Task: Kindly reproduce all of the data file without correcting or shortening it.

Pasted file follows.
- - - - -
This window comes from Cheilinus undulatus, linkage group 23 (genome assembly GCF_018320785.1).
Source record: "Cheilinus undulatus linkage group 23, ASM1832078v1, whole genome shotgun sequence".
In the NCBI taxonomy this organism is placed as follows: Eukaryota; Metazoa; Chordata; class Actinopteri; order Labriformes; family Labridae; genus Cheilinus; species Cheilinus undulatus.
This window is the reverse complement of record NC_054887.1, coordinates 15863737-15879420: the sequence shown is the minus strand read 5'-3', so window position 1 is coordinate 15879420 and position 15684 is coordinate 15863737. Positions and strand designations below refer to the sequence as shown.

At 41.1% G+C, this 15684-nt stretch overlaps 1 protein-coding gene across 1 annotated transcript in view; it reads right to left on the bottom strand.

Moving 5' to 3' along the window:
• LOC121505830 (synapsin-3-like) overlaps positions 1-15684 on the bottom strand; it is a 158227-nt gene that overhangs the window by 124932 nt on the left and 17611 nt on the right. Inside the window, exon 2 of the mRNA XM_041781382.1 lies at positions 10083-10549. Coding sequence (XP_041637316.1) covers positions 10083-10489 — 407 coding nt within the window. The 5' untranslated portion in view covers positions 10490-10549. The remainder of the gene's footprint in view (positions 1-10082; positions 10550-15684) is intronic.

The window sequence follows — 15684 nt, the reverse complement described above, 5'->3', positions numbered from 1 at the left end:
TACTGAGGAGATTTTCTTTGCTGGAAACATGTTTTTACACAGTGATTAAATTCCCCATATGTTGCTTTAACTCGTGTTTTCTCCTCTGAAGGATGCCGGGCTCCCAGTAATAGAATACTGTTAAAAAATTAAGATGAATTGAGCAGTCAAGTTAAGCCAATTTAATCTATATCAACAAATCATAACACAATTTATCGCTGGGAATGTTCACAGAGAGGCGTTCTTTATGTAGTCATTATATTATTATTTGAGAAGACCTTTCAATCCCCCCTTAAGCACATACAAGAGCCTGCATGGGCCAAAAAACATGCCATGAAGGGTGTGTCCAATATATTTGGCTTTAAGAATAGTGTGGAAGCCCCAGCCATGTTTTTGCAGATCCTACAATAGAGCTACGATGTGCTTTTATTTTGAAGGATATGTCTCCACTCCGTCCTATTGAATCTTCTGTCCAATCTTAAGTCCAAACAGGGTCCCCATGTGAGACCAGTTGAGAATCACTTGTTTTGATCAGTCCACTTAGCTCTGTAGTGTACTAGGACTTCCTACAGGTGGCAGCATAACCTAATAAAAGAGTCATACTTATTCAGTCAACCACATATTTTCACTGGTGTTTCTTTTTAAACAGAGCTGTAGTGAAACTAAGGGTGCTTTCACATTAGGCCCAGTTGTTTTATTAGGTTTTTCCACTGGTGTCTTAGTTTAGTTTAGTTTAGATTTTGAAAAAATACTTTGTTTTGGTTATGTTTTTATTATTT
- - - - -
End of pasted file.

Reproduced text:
This window comes from Cheilinus undulatus, linkage group 23 (genome assembly GCF_018320785.1).
Source record: "Cheilinus undulatus linkage group 23, ASM1832078v1, whole genome shotgun sequence".
In the NCBI taxonomy this organism is placed as follows: Eukaryota; Metazoa; Chordata; class Actinopteri; order Labriformes; family Labridae; genus Cheilinus; species Cheilinus undulatus.
This window is the reverse complement of record NC_054887.1, coordinates 15863737-15879420: the sequence shown is the minus strand read 5'-3', so window position 1 is coordinate 15879420 and position 15684 is coordinate 15863737. Positions and strand designations below refer to the sequence as shown.

At 41.1% G+C, this 15684-nt stretch overlaps 1 protein-coding gene across 1 annotated transcript in view; it reads right to left on the bottom strand.

Moving 5' to 3' along the window:
• LOC121505830 (synapsin-3-like) overlaps positions 1-15684 on the bottom strand; it is a 158227-nt gene that overhangs the window by 124932 nt on the left and 17611 nt on the right. Inside the window, exon 2 of the mRNA XM_041781382.1 lies at positions 10083-10549. Coding sequence (XP_041637316.1) covers positions 10083-10489 — 407 coding nt within the window. The 5' untranslated portion in view covers positions 10490-10549. The remainder of the gene's footprint in view (positions 1-10082; positions 10550-15684) is intronic.

The window sequence follows — 15684 nt, the reverse complement described above, 5'->3', positions numbered from 1 at the left end:
TACTGAGGAGATTTTCTTTGCTGGAAACATGTTTTTACACAGTGATTAAATTCCCCATATGTTGCTTTAACTCGTGTTTTCTCCTCTGAAGGATGCCGGGCTCCCAGTAATAGAATACTGTTAAAAAATTAAGATGAATTGAGCAGTCAAGTTAAGCCAATTTAATCTATATCAACAAATCATAACACAATTTATCGCTGGGAATGTTCACAGAGAGGCGTTCTTTATGTAGTCATTATATTATTATTTGAGAAGACCTTTCAATCCCCCCTTAAGCACATACAAGAGCCTGCATGGGCCAAAAAACATGCCATGAAGGGTGTGTCCAATATATTTGGCTTTAAGAATAGTGTGGAAGCCCCAGCCATGTTTTTGCAGATCCTACAATAGAGCTACGATGTGCTTTTATTTTGAAGGATATGTCTCCACTCCGTCCTATTGAATCTTCTGTCCAATCTTAAGTCCAAACAGGGTCCCCATGTGAGACCAGTTGAGAATCACTTGTTTTGATCAGTCCACTTAGCTCTGTAGTGTACTAGGACTTCCTACAGGTGGCAGCATAACCTAATAAAAGAGTCATACTTATTCAGTCAACCACATATTTTCACTGGTGTTTCTTTTTAAACAGAGCTGTAGTGAAACTAAGGGTGCTTTCACATTAGGCCCAGTTGTTTTATTAGGTTTTTCCACTGGTGTCTTAGTTTAGTTTAGTTTAGATTTTGAAAAAATACTTTGTTTTGGTTATGTTTTTATTATTT